• The briefness of a letter and want of time do not allow me to enter into my opinion on the divine nature, or the questions you have propounded. Besides, suggesting difficulties is not the same as producing reasons. That we do many things in the world from conjecture is true, but that our redactions are based on conjecture is false. In practical life we are compelled to follow what is most probable; in speculative thought we are compelled to follow truth. A man would perish of hunger and thirst, if he refused to eat or drink, till he had obtained positive proof that food and drink would be good for him. But in philosophic reflection this is not so. On the contrary, we must take care not to admit as true anything, which is only probable. For when one falsity has been let in, infinite others follow.
  • Again, we cannot infer that because sciences of things divine and human are full of controversies and quarrels, therefore their whole subject-matter is uncertain; for there have been many persons so enamoured of contradiction, as to turn into ridicule geometrical axioms.

Letter  56 (60), to Hugo Boxel (1674)

  • My opinion concerning God differs widely from that which is ordinarily defended by modern Christians. For I hold that God is of all things the cause immanent, as the phrase is, not transient. I say that all things are in God and move in God, thus agreeing with Paul, and, perhaps, with all the ancient philosophers, though the phraseology may be different; I will even venture to affirm that I agree with all the ancient Hebrews, in so far as one may judge from their traditions, though these are in many ways corrupted. The supposition of some, that I endeavour to prove in the Tractatus Theologico-Politicus the unity of God and Nature (meaning by the latter a certain mass or corporeal matter), is wholly erroneous.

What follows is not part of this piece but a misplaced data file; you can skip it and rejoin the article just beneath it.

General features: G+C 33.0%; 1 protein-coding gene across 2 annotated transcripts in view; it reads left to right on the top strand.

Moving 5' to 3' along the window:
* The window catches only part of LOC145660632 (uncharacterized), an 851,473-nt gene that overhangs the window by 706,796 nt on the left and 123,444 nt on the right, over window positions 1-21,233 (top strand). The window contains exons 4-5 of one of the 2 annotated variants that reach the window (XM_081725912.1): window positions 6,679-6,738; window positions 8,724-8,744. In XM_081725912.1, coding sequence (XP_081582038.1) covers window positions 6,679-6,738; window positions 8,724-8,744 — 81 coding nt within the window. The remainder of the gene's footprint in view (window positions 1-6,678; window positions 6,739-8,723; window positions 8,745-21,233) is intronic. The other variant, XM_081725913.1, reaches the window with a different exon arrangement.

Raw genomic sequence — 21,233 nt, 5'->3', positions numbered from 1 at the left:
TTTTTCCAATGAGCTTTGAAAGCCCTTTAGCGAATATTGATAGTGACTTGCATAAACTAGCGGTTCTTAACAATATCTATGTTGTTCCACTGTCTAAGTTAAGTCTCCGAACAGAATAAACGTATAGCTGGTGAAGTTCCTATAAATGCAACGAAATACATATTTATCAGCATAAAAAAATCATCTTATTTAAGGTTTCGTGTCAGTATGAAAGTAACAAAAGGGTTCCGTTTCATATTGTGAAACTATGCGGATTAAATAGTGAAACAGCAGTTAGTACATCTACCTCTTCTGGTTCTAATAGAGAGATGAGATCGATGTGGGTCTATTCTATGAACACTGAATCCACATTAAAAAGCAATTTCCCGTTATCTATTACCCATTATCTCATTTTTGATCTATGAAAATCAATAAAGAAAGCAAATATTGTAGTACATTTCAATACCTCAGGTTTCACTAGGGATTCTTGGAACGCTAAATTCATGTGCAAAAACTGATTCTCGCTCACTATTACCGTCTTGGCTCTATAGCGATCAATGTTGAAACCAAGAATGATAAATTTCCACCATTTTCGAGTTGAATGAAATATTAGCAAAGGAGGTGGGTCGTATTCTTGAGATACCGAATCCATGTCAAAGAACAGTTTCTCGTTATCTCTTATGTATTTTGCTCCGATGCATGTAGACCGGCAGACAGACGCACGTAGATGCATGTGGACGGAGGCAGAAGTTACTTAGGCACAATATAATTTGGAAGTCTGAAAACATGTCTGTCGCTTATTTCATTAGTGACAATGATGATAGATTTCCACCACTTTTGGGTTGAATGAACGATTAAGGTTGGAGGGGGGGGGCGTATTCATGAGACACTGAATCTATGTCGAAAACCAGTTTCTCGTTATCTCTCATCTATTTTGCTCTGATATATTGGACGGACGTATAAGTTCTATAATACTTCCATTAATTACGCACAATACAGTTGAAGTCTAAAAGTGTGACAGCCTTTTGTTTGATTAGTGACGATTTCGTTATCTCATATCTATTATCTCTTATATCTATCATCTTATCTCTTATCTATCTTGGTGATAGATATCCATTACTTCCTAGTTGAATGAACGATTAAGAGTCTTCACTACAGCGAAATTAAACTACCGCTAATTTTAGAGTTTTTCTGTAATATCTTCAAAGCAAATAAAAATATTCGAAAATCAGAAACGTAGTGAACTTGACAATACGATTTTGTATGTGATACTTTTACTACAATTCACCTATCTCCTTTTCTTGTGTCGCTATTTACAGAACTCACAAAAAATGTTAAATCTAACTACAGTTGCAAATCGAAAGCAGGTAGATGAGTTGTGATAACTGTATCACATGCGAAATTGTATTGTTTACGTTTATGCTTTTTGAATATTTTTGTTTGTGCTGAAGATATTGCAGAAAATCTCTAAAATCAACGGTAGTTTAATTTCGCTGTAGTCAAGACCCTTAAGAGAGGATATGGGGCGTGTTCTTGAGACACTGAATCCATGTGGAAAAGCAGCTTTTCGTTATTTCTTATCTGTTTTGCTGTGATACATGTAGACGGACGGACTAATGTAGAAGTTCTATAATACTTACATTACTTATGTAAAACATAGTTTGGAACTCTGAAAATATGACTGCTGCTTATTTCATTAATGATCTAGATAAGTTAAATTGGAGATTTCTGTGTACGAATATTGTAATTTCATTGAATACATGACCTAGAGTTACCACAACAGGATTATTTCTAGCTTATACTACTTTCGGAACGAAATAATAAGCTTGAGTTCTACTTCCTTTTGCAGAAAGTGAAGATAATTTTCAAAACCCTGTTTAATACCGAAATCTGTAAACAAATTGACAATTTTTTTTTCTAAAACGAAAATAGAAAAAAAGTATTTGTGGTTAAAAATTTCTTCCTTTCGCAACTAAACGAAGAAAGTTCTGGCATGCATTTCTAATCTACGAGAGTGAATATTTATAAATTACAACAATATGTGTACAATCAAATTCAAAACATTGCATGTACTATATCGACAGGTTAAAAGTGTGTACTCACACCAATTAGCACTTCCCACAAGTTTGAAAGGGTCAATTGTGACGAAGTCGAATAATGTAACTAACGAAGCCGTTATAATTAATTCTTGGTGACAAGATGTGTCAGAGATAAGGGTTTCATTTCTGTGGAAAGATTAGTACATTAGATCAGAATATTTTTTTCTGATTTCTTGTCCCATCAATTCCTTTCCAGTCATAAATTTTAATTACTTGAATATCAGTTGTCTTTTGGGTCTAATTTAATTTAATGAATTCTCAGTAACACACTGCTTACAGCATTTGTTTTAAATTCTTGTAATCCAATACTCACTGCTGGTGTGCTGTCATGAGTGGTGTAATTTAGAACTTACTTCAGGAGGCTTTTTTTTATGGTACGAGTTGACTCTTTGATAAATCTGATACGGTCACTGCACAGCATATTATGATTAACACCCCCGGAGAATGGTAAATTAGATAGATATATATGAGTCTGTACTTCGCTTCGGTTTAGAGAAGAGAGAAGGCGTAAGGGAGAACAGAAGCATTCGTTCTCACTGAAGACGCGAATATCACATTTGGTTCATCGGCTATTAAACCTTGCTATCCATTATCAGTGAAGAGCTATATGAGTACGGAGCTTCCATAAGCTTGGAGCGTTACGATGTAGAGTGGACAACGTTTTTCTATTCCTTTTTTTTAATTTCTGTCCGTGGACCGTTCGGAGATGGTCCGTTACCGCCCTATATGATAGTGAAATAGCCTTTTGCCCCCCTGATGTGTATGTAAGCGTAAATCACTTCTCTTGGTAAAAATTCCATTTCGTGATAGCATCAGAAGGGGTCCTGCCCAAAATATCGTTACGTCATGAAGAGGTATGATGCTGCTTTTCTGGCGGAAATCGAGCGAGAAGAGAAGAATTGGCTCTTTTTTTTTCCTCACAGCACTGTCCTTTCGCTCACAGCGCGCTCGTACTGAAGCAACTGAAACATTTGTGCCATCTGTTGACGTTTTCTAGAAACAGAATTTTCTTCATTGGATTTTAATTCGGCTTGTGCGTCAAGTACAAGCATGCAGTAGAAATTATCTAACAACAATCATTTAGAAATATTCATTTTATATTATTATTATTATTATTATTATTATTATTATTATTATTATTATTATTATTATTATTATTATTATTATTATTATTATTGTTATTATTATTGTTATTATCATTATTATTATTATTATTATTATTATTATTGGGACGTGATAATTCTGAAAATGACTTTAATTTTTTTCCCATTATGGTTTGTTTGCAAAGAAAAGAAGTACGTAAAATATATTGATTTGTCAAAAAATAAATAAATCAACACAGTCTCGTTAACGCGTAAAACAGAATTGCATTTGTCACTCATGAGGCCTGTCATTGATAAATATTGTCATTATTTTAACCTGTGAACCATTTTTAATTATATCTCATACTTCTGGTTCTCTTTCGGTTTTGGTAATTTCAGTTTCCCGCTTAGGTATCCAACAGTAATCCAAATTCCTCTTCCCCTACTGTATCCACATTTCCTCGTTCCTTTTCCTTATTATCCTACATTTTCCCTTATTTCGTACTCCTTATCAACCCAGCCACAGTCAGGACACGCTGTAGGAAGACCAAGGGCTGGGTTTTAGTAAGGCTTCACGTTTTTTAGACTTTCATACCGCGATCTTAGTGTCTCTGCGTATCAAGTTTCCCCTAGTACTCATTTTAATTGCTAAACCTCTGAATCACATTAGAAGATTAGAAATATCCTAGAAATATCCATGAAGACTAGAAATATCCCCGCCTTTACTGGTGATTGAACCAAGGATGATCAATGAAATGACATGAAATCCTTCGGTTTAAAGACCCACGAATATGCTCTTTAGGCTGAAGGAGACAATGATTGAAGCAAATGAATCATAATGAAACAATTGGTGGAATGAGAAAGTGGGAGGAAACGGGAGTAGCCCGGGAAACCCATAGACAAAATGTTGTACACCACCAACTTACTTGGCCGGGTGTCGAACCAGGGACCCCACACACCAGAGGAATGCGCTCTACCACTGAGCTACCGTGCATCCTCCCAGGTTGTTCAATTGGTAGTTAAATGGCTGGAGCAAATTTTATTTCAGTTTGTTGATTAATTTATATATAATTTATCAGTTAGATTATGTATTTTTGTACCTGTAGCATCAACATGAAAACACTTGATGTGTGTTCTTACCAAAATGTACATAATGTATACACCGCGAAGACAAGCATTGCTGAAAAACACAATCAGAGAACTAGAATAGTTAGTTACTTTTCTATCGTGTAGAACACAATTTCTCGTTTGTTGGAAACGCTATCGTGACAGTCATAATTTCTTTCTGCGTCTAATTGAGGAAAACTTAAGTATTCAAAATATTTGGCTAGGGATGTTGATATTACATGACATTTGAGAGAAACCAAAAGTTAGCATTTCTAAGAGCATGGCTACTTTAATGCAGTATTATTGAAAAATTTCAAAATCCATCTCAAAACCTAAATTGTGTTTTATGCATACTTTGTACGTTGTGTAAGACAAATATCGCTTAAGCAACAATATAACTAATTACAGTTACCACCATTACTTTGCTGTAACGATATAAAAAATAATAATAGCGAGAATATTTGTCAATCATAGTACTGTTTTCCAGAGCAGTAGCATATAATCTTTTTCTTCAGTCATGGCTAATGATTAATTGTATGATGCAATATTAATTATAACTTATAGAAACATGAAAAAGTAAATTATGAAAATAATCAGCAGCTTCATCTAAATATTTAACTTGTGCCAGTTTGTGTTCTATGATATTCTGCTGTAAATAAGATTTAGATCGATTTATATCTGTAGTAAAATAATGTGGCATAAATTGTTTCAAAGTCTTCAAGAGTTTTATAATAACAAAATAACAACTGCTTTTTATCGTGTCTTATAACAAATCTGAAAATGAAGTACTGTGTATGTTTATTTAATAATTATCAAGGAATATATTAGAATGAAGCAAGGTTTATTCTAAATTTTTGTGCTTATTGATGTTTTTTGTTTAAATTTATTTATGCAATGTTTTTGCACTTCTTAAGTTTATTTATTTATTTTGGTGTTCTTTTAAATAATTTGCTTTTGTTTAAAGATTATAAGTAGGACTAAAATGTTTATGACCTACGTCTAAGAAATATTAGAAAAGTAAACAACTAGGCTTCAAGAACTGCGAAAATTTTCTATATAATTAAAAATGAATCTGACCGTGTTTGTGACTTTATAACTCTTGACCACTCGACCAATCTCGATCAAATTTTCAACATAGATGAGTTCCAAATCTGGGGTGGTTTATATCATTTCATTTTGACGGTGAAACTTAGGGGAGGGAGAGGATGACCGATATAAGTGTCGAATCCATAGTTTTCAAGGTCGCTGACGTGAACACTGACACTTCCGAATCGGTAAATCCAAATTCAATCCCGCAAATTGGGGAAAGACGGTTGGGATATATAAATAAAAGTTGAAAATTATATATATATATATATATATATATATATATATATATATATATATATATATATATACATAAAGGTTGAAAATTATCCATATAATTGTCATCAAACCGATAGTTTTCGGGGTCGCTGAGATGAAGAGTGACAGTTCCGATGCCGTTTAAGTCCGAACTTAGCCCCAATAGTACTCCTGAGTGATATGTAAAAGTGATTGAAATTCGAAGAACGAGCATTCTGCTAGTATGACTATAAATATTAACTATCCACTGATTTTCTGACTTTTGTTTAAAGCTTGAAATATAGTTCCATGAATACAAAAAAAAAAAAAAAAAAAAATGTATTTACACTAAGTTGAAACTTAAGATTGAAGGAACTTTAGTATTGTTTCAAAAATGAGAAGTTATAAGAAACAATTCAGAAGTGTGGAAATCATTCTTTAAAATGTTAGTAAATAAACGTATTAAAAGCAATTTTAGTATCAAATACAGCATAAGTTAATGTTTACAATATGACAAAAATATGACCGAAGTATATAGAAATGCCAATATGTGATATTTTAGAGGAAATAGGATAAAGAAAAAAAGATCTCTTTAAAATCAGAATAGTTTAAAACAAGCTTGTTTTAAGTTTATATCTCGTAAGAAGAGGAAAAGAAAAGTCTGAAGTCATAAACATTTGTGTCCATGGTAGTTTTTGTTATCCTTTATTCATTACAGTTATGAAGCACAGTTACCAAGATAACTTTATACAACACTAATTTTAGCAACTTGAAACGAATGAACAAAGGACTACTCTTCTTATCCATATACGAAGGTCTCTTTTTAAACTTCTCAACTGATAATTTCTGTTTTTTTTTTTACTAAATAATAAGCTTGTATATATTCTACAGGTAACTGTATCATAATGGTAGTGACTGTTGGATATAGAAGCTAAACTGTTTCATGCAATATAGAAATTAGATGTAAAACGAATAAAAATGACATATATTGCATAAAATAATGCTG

•  As regards miracles, I am of opinion that the revelation of God can only be established by the wisdom of the doctrine, not by miracles, or in other words by ignorance.

Letter  21 (73) to Henry Oldenburg , November (1675)

  • I make this chief distinction between religion and superstition, that the latter is founded on ignorance, the former on knowledge; this, I take it, is the reason why Christians are distinguished from the rest of the world, not by faith, nor by charity, nor by the other fruits of the Holy Spirit, but solely by their opinions, inasmuch as they defend their cause, like everyone else, by miracles, that is by ignorance, which is the source of all malice; thus they turn a faith, which may be true, into superstition.

Letter 21 (73) to Henry Oldenburg ,  November (1675)

  • I do not think it necessary for salvation to know Christ according to the flesh: but with regard to the Eternal Son of God, that is the Eternal Wisdom of God, which has manifested itself in all things and especially in the human mind, and above all in Christ Jesus, the case is far otherwise. For without this no one can come to a state of blessedness, inasmuch as it alone teaches, what is true or false, good or evil. And, inasmuch as this wisdom was made especially manifest through Jesus Christ, as I have said, His disciples preached it, in so far as it was revealed to them through Him, and thus showed that they could rejoice in that spirit of Christ more than the rest of mankind. The doctrines added by certain churches, such as that God took upon Himself human nature, I have expressly said that I do not understand; in fact, to speak the truth, they seem to me no less absurd than would a statement, that a circle had taken upon itself the nature of a square. This I think will      be sufficient explanation of my opinions concerning the three points mentioned. Whether it will be satisfactory to Christians you will know better than I.

Letter 21 (73) to Henry Oldenburg ,  November (1675)